flamboyant

adjective
flam·​boy·​ant | \ flam-ˈbȯi-ənt How to pronounce flamboyant (audio) \

Definition of flamboyant

 (Entry 1 of 2)

1 : marked by or given to strikingly elaborate or colorful display or behavior a flamboyant performer
2 often capitalized : characterized by waving curves suggesting flames flamboyant tracery flamboyant architecture

flamboyant

noun

Definition of flamboyant (Entry 2 of 2)

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Other Words from flamboyant

Adjective

flamboyantly adverb

Did You Know?

Adjective

Flamboyant, which was borrowed into English from French in the 19th century, can be traced back to Old French flambe, meaning "flame." In its earliest uses flamboyant referred to a style of architecture, often in the florid French Gothic style, which featured waving curves that suggested flames. Eventually, the word developed a more general second sense for anything eye-catching or showy. As you have no doubt guessed, Old French flambe is also the origin of the English adjective flambé.

Examples of flamboyant in a Sentence

Adjective Crazy artists, or flamboyant ones, can be strangely comforting. We feel we understand where their visions come from; we're lulled by the symmetry of turbulent art and turbulent lives. — Stephen Schiff, New Yorker, 28 Dec. 1992–4 Jan. 1993 Equally flamboyant is the group's singer, Andy Bell, who prances around the stage dressed at various times like an astronaut, a space creature or a Mexican senorita. — Jim Farber, Video Review, August 1990 … he was living in the flamboyant, urbane manner he craved, in an apartment that suited his Balzacian fantasies of success … — Raymond Sokolov, Wayward Reporter, 1980 the flamboyant gestures of the conductor has a gallery of flamboyant gestures that makes him easy to imitate
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Recent Examples on the Web: Adjective The flamboyant kaleidoscopic trousers, which gave the illusion of patchwork, are by the designer Kat Rose, based in Portsmouth, England. Liana Satenstein, Vogue, "Dua Lipa Embraces the Growing Trend of Hand-Painted Clothes," 24 Feb. 2021 Tall, lean and neatly bearded, Ferlinghetti was the opposite of flamboyant. Los Angeles Times, "Lawrence Ferlinghetti, poet and titan of the Beat era, dies at 101," 23 Feb. 2021 None of the other vehicles currently up for auction come close to matching the Ferrari's flamboyant swagger. Matt Mckinney, Star Tribune, "Burnsville drunken driving arrest ends with vintage Ferrari on the auction block," 19 Feb. 2021 The casino-hotel, built in 1984 at a cost of $214 million, was the flamboyant developer's first venture in the city. Editors, USA TODAY, "Brutal winter weather, Trump Plaza, pandemic job losses: 5 things you need to know Wednesday," 17 Feb. 2021 Back in April, when word of Exotic’s flamboyant pardon campaign found its way to the White House press corps, Trump notably asked CNN journalist Jim Acosta for his opinion on pardoning the former zoo owner. al, "‘Tiger King’ Joe Exotic: ‘I was too innocent and too GAY’ for Trump pardon," 21 Jan. 2021 These dictums come from above, and the basic things are not given to our citizens, and this sort of flamboyant display of this identity is put on display to a ghostly Times Square. Isaac Chotiner, The New Yorker, "How Mira Nair Made Her Own “Suitable Boy”," 7 Dec. 2020 Methodical march to record-tying sixth Lombardi Trophy largely lacked flair, flamboyant Gronk even retiring (for a while) afterward. Nate Davis, USA TODAY, "The 55 greatest teams to play in the Super Bowl – and not all won Lombardi Trophy," 31 Jan. 2021 Back in April, when word of Exotic’s flamboyant pardon campaign found its way to the White House press corps, Trump notably asked CNN journalist Jim Acosta for his opinion on pardoning the former zoo owner. al, "‘Tiger King’ Joe Exotic: ‘I was too innocent and too GAY’ for Trump pardon," 21 Jan. 2021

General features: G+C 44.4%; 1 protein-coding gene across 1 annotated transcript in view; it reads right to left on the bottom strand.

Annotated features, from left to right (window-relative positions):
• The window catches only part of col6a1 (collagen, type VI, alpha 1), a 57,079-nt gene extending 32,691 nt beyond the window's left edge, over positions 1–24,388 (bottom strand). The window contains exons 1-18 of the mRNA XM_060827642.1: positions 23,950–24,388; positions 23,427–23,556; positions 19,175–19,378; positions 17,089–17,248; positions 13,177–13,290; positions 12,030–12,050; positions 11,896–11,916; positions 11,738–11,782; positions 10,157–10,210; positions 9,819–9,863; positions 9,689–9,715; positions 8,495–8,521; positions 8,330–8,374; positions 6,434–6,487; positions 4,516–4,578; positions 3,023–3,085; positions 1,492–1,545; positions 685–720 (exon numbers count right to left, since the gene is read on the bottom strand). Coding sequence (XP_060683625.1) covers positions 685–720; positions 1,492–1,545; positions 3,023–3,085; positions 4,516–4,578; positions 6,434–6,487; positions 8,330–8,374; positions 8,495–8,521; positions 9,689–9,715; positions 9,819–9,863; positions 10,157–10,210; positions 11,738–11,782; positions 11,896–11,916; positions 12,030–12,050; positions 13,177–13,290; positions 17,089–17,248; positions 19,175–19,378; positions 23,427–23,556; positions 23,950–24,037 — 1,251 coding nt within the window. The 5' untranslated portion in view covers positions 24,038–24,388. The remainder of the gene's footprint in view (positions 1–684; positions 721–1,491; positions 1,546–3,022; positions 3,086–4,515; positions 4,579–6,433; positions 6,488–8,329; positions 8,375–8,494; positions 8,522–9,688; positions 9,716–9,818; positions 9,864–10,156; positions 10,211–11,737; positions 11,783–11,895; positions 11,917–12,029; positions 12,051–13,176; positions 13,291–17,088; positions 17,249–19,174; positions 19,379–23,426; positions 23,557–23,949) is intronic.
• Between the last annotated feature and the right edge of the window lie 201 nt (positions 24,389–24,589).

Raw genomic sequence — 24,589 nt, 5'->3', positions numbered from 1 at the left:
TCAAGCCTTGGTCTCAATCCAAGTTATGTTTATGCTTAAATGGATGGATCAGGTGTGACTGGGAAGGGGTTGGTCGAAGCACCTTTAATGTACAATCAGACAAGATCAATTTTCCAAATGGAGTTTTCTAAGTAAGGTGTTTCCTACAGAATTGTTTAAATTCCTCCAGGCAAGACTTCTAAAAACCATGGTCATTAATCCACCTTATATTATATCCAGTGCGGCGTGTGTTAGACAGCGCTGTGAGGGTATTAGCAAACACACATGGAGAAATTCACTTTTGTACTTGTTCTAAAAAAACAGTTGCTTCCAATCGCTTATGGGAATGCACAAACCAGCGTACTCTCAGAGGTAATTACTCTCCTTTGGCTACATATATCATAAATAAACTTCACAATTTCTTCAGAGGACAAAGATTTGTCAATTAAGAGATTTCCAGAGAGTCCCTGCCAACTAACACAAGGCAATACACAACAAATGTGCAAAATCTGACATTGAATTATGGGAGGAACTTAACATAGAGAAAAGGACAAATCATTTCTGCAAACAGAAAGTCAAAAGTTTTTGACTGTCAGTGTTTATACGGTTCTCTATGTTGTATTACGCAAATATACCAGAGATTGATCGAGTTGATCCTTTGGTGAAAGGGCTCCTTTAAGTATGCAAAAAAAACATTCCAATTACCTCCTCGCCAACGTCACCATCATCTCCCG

These example sentences are selected automatically from various online news sources to reflect current usage of the word 'flamboyant.' Views expressed in the examples do not represent the opinion of Merriam-Webster or its editors. Send us feedback.

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First Known Use of flamboyant

Adjective

1832, in the meaning defined at sense 2

Noun

1879, in the meaning defined above

History and Etymology for flamboyant

Adjective and Noun

French, from present participle of flamboyer to flame, from Old French, from flambe

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Time Traveler for flamboyant

Time Traveler

The first known use of flamboyant was in 1832

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Last Updated

5 Mar 2021

Cite this Entry

“Flamboyant.” Merriam-Webster.com Dictionary, Merriam-Webster, https://www.merriam-webster.com/dictionary/flamboyant. Accessed 7 Mar. 2021.

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More Definitions for flamboyant

flamboyant

adjective

English Language Learners Definition of flamboyant

: having a very noticeable quality that attracts a lot of attention

flamboyant

adjective
flam·​boy·​ant | \ flam-ˈbȯi-ənt How to pronounce flamboyant (audio) \

Kids Definition of flamboyant

: having a noticeable or showy quality

Other Words from flamboyant

flamboyantly adverb

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Comments on flamboyant

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